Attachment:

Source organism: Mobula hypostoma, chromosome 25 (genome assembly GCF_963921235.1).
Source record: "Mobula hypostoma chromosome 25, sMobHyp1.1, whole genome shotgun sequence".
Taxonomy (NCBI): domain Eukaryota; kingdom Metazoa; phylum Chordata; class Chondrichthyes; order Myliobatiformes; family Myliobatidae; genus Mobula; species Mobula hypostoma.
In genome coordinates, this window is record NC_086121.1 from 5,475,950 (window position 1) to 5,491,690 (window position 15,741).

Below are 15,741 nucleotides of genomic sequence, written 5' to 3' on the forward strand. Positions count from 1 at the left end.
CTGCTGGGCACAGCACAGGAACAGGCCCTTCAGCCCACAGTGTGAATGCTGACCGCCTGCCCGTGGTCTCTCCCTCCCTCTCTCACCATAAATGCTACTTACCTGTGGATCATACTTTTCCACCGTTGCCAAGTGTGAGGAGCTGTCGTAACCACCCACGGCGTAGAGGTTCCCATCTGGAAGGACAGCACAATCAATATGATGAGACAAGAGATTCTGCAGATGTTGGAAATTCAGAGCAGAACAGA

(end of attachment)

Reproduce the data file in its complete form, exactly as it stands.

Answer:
Source organism: Mobula hypostoma, chromosome 25 (genome assembly GCF_963921235.1).
Source record: "Mobula hypostoma chromosome 25, sMobHyp1.1, whole genome shotgun sequence".
Taxonomy (NCBI): domain Eukaryota; kingdom Metazoa; phylum Chordata; class Chondrichthyes; order Myliobatiformes; family Myliobatidae; genus Mobula; species Mobula hypostoma.
In genome coordinates, this window is record NC_086121.1 from 5,475,950 (window position 1) to 5,491,690 (window position 15,741).

Below are 15,741 nucleotides of genomic sequence, written 5' to 3' on the forward strand. Positions count from 1 at the left end.
CTGCTGGGCACAGCACAGGAACAGGCCCTTCAGCCCACAGTGTGAATGCTGACCGCCTGCCCGTGGTCTCTCCCTCCCTCTCTCACCATAAATGCTACTTACCTGTGGATCATACTTTTCCACCGTTGCCAAGTGTGAGGAGCTGTCGTAACCACCCACGGCGTAGAGGTTCCCATCTGGAAGGACAGCACAATCAATATGATGAGACAAGAGATTCTGCAGATGTTGGAAATTCAGAGCAGAACAGA